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Stock market unrest in the shadow of 1970s stagflation

Vaccination mandates appear to be working, young children can be approved for injections by Halloween, and the coronavirus appears to be on the decline. But these signs of hope heralding another messy phase for the country’s economic recovery – and that puts Wall Street on more edge than it has been in months.

The Federal Reserve has said it will start cutting programs that have helped support markets over the past 18 months, as the frantic pace of economic growth appears to be slowing, a fact underscored by the disappointing jobs report from last week.

And price increases resulting from pandemic-related closures and supply chain disruptions have been stubbornly persistent. A key measure of inflation, the Consumer Price Index, will be updated on Wednesday morning – and investors will be watching closely.

“There’s a lot for the market to digest at any given time and a lot of unknowns, frankly, that investors are grappling with,” said Matt Fruhan, who manages the large-cap equity fund closely. $ 3 billion, as well as other funds, for loyalty.

That uncertainty halted the momentum that propelled stocks to a series of record highs over the summer. Last month, the S&P 500 suffered its biggest drop – 4.8% – since the start of the pandemic. Investors gained ground in October, pushing stocks up 1%.

By any objective measure, it’s been a good year for stocks, with the S&P 500 up nearly 16% through the end of Tuesday’s trading. But the bumpy road reflects growing uncertainty about the next chapter in the recovery-induced rally, with stock prices swinging more from day to day – and even hour to hour – than they have since. months.

The US labor market update on Friday almost perfectly summed up the confusing economic backdrop facing investors: The number of new jobs is well below expectations, but wage growth has exploded.

“The growth rate is moderating, but the inflation rate is increasing,” said Paul Meggyesi, currency analyst at JPMorgan in London. “It’s an unusual decoupling.

Many look to history to try and make sense of it, which is why Wall Street gossips about the chances of a return of a 1970s economic specter: the toxic mix of sluggish economic growth and high inflation. which became known as stagflation.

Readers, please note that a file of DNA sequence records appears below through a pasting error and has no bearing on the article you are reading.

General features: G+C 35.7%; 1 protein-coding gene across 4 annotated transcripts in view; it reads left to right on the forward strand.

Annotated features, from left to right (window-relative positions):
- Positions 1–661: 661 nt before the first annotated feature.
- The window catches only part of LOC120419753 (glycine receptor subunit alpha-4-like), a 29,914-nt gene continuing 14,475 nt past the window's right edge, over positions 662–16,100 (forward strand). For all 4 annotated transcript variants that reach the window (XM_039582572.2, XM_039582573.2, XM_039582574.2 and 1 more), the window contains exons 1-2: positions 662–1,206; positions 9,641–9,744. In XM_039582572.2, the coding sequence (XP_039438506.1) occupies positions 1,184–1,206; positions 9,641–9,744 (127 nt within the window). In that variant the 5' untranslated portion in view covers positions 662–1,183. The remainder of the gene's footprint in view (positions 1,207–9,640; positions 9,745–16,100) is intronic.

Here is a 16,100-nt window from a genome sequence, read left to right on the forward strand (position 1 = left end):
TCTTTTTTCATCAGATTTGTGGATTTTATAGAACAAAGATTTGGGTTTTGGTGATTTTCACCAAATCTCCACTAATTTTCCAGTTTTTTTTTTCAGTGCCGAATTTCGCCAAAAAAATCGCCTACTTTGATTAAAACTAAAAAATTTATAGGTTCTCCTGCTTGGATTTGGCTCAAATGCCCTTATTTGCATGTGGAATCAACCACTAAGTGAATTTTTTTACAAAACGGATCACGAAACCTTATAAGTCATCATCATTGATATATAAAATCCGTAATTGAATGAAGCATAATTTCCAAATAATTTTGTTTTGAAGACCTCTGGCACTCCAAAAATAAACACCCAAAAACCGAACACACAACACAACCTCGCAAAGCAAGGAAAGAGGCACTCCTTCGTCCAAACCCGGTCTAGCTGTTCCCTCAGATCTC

The comparison is not perfect. At the time, inflation was in double digits and unemployment was almost 9%. Neither inflation nor unemployment is now close to this level.

But on Wall Street, the level of attention to stagflation is skyrocketing. Last week, the volume of articles mentioning the term “stagflation” published by financial reporting service Bloomberg hit a record high, the company reported.

Mr Meggyesi, who called the current situation “lean stagflation” in a recent note to clients, is part of this wave of analysts who are reconsidering the idea, as well as the risks it could present to the markets.

The most obvious echo is the surprising and lasting rise in prices. As the costs of things like lumber, microchips and steel rose this spring, Federal Reserve officials were careful to say the rise would be “transient.” Once businesses return to normal, officials said, production would increase, supply lines and inventories would be replenished and prices would fall.

But after a new round of economic disruption caused by the Delta variant of the coronavirus – many of which in major Asian manufacturing hubs such as Vietnam – there are few signs that the upward pressure on prices will soon go away.

A report released this month showed that the Fed’s preferred inflation indicator rose at the fastest rate in 30 years in August, and this week, a measure of used car wholesale prices – a increasingly important factor in the calculation of inflation – reached an all-time high.

The rise in prices worries investors for several reasons. On the one hand, rising costs can reduce corporate profits, a key factor in stock prices. Traders are also worried that if inflation rises too quickly, the Fed could raise interest rates to try to control it. At times in the past, Fed rate hikes have brought the market down. Higher rates make owning stocks less attractive compared to holding bonds, leading some investors to get rid of stocks.

“I think the reason we’ve become more volatile is that the market is starting to heat up with the belief that inflation is not as transient as the Federal Reserve chief keeps telling us,” said John Bailer, portfolio manager at Newton. Investment Management, where he oversees mutual funds with over $ 4 billion in client assets.